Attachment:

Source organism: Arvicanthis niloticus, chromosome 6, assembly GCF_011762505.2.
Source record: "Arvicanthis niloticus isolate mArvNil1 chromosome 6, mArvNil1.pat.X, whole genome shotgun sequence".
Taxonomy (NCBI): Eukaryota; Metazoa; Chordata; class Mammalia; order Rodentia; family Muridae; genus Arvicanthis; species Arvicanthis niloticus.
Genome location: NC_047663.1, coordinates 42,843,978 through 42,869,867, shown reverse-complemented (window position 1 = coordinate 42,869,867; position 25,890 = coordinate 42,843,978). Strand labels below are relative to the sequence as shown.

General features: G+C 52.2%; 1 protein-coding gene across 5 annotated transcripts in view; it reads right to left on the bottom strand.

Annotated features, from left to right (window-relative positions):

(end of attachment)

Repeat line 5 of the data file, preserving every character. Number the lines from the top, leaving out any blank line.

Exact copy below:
General features: G+C 52.2%; 1 protein-coding gene across 5 annotated transcripts in view; it reads right to left on the bottom strand.